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Petra Sierwald
Field Museum of Natural History
GenusEcologyMillipedeBiologyZoology
48Publications
15H-index
796Citations
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Publications 49
Newest
#1Xavier J Zahnle (UC Davis: University of California, Davis)
#2Petra Sierwald (FMNH: Field Museum of Natural History)H-Index: 15
Last. Jason E. Bond (UC Davis: University of California, Davis)H-Index: 30
view all 4 authors...
Abstract Mate choice, copulation, genital morphology, and sperm storage are not very well understood in millipedes. The use of three-dimensional x-ray computed tomography (μCT) provides new morphological data regarding millipede reproductive systems in both the female and male, including chitinous sclerites and membranes, muscles, glands, oviducts, and sperm conduits. Here we present a complete integrated account of the morphology and function of the female genital organs in the family Polydesmi...
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: Here we provide a checklist of millipedes described or recorded in the literature from Venezuela. The diplopod fauna is comprised of eight orders, 18 families, 54 genera, and 157 species. The millipede orders Glomerida, Chordeumatida, Julida, Siphoniulida, and Platydesmida (known elsewhere in the Western Hemisphere) are not, as of yet, reported from the Venezuelan fauna. Two widely distributed invasive species, Asiomorpha coarctata and Oxidus gracilis, were recorded from Venezuela. All species...
Source
#1Joan E. Ball-Damerow (FMNH: Field Museum of Natural History)
#2Laura Brenskelle (Florida Museum of Natural History)H-Index: 2
Last. Robert P. Guralnick (Florida Museum of Natural History)H-Index: 36
view all 9 authors...
Our world is in the midst of unprecedented change—climate shifts and sustained, widespread habitat degradation have led to dramatic declines in biodiversity rivaling historical extinction events. At the same time, new approaches to publishing and integrating previously disconnected data resources promise to help provide the evidence needed for more efficient and effective conservation and management. Stakeholders have invested considerable resources to contribute to online databases of species o...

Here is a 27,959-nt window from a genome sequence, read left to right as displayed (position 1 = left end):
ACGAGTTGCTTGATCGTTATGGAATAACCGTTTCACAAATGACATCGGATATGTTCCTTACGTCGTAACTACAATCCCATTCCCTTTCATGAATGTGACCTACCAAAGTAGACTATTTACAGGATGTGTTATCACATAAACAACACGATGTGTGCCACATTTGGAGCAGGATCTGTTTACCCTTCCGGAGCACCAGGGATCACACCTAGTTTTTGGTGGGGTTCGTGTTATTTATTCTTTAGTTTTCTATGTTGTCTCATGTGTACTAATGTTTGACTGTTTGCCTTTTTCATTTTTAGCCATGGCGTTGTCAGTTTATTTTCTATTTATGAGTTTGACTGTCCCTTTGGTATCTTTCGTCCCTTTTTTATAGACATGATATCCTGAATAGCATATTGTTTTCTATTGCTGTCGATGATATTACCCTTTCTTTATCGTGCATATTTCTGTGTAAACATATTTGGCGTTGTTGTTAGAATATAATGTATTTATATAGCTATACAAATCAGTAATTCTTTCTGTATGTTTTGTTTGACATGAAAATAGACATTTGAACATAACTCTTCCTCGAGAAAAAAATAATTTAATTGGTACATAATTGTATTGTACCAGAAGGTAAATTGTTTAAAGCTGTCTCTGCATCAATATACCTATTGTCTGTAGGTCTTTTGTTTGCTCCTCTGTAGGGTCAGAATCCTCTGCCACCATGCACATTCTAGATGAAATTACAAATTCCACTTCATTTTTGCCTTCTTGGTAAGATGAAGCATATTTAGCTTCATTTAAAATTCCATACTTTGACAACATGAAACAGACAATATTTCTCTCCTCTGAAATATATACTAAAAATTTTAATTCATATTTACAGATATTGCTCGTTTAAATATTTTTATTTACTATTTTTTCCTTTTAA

1 CitationsSource
#1Petra Sierwald (FMNH: Field Museum of Natural History)H-Index: 15
#2Derek A. Hennen (VT: Virginia Tech)H-Index: 1
Last. Paul E. Marek (VT: Virginia Tech)H-Index: 11
view all 5 authors...
Source
#1Elizabeth K. Shea (Delaware Museum of Natural History)H-Index: 5
#2Petra Sierwald (FMNH: Field Museum of Natural History)H-Index: 15
Last. Gary A. Rosenberg (Academy of Natural Sciences of Drexel University)H-Index: 63
view all 4 authors...
The 2017 annual meeting of the American Malacological Society (AMS) was preceded by an iDigBio/National Science Foundation supported workshop on digitizing mollusk specimen data in non-federal Natural History Collections in the USA and Canada. The AMS President's Symposium invited mollusk researchers, curators and collection managers, who are creating and employing digital specimen data in research to highlight the many new avenues that are opening up due to the growing landscape of digital data...
2 CitationsSource
#1Petra Sierwald (FMNH: Field Museum of Natural History)H-Index: 15
#2Rüdiger Bieler (FMNH: Field Museum of Natural History)H-Index: 16
Last. Gary A. Rosenberg (Academy of Natural Sciences of Drexel University)H-Index: 63